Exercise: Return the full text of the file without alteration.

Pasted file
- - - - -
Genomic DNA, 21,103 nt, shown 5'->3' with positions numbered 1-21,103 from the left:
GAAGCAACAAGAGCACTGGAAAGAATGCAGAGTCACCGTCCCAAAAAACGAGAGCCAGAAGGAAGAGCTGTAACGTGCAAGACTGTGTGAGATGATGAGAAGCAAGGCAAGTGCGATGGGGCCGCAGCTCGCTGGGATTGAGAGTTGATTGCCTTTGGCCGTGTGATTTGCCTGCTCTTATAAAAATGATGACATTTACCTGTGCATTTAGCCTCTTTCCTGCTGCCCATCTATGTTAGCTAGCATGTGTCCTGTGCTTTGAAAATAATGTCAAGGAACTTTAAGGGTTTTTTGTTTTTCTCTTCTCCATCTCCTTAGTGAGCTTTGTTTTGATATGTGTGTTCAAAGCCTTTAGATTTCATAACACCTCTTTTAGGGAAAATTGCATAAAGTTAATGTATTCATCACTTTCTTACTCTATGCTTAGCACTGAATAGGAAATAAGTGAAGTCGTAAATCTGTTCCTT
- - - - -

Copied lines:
Genomic DNA, 21,103 nt, shown 5'->3' with positions numbered 1-21,103 from the left:
GAAGCAACAAGAGCACTGGAAAGAATGCAGAGTCACCGTCCCAAAAAACGAGAGCCAGAAGGAAGAGCTGTAACGTGCAAGACTGTGTGAGATGATGAGAAGCAAGGCAAGTGCGATGGGGCCGCAGCTCGCTGGGATTGAGAGTTGATTGCCTTTGGCCGTGTGATTTGCCTGCTCTTATAAAAATGATGACATTTACCTGTGCATTTAGCCTCTTTCCTGCTGCCCATCTATGTTAGCTAGCATGTGTCCTGTGCTTTGAAAATAATGTCAAGGAACTTTAAGGGTTTTTTGTTTTTCTCTTCTCCATCTCCTTAGTGAGCTTTGTTTTGATATGTGTGTTCAAAGCCTTTAGATTTCATAACACCTCTTTTAGGGAAAATTGCATAAAGTTAATGTATTCATCACTTTCTTACTCTATGCTTAGCACTGAATAGGAAATAAGTGAAGTCGTAAATCTGTTCCTT